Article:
Early in June, 1643, sixty Hurons came down in canoes for traffic, and, on reaching the place now called Lachine, at the head of the rapids of 270 St. Louis, and a few miles above Villemarie, they were amazed at finding a large Iroquois war-party in a fort hastily built of the trunks and boughs of trees. Surprise and fright seem to have infatuated them. They neither fought nor fled, but greeted their inveterate foes as if they were friends and allies, and, to gain their good graces, told them all they knew of the French settlement, urging them to attack it, and promising an easy victory. Accordingly, the Iroquois detached forty of their warriors, who surprised six Frenchmen at work hewing timber within a gunshot of the fort, killed three of them, took the remaining three prisoners, and returned in triumph. The captives were bound with the usual rigor; and the Hurons taunted and insulted them, to please their dangerous companions. Their baseness availed them little; for at night, after a feast of victory, when the Hurons were asleep or off their guard, their entertainers fell upon them, and killed or captured the greater part. The rest ran for Villemarie, where, as their treachery was as yet unknown, they were received with great kindness.  Lettre de Duchesneau , 10 Nov., 1680.
 "Starved Rock." It will hold, hereafter, a conspicuous place in the narrative.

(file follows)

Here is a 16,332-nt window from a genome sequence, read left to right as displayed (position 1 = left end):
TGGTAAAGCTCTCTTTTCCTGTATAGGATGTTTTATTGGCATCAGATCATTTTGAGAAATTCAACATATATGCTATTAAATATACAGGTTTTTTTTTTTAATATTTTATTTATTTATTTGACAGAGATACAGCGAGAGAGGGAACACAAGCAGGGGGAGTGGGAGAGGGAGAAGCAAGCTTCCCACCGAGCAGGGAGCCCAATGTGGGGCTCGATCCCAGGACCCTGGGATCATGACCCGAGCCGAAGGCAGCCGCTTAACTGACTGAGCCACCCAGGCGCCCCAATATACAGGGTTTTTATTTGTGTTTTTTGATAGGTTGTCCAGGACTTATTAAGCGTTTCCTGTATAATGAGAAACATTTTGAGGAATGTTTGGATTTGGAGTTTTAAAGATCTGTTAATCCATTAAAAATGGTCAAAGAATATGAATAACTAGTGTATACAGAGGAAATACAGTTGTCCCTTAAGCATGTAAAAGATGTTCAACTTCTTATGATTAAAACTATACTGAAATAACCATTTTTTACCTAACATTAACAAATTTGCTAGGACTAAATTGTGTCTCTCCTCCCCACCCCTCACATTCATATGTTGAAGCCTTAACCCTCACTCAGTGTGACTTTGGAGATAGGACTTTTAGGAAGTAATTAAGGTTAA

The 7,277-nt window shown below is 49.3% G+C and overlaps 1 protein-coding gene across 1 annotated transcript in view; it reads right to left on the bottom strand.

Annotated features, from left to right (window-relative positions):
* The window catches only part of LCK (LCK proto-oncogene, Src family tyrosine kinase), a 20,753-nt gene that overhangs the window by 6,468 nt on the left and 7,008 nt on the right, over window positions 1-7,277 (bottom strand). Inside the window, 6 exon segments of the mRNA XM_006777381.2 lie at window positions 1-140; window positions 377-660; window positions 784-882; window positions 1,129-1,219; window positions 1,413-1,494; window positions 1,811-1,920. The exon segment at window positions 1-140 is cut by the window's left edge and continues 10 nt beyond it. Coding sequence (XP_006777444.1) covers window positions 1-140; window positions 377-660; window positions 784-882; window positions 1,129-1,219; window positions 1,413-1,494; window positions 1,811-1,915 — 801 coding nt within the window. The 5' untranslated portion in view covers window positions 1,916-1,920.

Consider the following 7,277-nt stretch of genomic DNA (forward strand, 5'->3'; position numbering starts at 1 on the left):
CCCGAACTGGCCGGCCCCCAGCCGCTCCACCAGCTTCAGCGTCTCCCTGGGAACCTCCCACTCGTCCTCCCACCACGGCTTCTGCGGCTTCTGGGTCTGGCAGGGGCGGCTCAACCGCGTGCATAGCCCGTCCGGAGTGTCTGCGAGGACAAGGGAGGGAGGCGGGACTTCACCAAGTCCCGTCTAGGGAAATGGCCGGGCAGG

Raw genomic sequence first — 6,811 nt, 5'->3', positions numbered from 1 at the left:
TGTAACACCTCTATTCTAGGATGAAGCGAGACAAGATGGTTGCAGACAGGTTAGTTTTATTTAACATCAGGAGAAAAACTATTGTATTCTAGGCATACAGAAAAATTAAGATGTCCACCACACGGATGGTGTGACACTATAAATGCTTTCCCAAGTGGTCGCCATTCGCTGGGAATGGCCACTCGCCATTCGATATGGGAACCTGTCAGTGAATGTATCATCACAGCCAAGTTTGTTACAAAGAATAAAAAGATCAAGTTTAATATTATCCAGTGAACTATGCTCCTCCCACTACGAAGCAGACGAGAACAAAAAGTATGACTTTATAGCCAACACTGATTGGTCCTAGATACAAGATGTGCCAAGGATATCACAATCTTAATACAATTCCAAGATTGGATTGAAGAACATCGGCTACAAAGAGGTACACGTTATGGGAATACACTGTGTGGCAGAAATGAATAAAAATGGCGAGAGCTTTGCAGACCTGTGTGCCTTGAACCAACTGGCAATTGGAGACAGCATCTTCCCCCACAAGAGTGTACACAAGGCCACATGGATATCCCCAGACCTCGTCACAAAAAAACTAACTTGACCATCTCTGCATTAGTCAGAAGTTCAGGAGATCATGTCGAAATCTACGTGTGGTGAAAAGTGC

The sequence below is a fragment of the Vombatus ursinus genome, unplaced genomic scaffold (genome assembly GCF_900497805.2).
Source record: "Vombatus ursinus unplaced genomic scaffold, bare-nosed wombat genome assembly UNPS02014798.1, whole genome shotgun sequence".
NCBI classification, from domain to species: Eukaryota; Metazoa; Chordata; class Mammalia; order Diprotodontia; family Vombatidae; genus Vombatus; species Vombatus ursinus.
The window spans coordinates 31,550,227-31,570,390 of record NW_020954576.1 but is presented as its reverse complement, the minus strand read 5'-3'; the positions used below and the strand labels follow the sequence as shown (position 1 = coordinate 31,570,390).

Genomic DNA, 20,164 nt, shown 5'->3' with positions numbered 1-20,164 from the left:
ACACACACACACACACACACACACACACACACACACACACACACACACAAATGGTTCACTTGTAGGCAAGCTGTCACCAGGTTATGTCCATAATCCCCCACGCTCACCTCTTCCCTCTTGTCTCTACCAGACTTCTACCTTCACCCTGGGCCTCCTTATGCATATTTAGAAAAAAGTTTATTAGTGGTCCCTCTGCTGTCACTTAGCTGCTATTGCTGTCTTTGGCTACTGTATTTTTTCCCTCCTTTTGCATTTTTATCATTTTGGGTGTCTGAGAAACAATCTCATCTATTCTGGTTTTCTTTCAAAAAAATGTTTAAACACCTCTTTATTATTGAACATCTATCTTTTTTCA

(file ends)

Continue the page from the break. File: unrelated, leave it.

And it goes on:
1663-1763. TRADE AND INDUSTRY.Lodged rather obscurely in Rue de la Truanderie, and of a nature reserved and shy, he nevertheless found countenance and support from personages no less exalted than Colbert, Seignelay, and the Prince de Conti. Others, too, in stations less conspicuous, warmly espoused his cause, and none more so than the learned Abb Renaudot, who helped him with tongue and pen, and seems to have been instrumental in introducing to him a man who afterwards proved invaluable. This was Henri de Tonty, an Italian [Pg 128] officer, a protg of the Prince de Conti, who sent him to La Salle as a person suited to his purposes, Tonty had but one hand, the other having been blown off by a grenade in the Sicilian wars. His father, who had been governor of Gaeta, but who had come to France in consequence of political disturbances in Naples, had earned no small reputation as a financier, and had invented the form of life insurance still called the Tontine. La Salle learned to know his new lieutenant on the voyage across the Atlantic; and, soon after reaching Canada, he wrote of him to his patron in the following terms: "His honorable character and his amiable disposition were well known to you; but perhaps you would not have thought him capable of doing things for which a strong constitution, an acquaintance with the country, and the use of both hands seemed absolutely necessary. Nevertheless, his energy and address make him equal to anything; and now, at a season when everybody is in fear of the ice, he is setting out to begin a new fort, two hundred leagues from this place, and to which I have taken the liberty to give the name of Fort Conti. It is situated near that great cataract, more than a hundred and twenty toises in height, by which the lakes of higher elevation precipitate themselves into Lake Frontenac [Ontario]. From there one goes by water, five hundred leagues, to the place where Fort Dauphin is to be begun; from which it only remains to descend the great [Pg 129] river of the Bay of St. Esprit, to reach the Gulf of Mexico."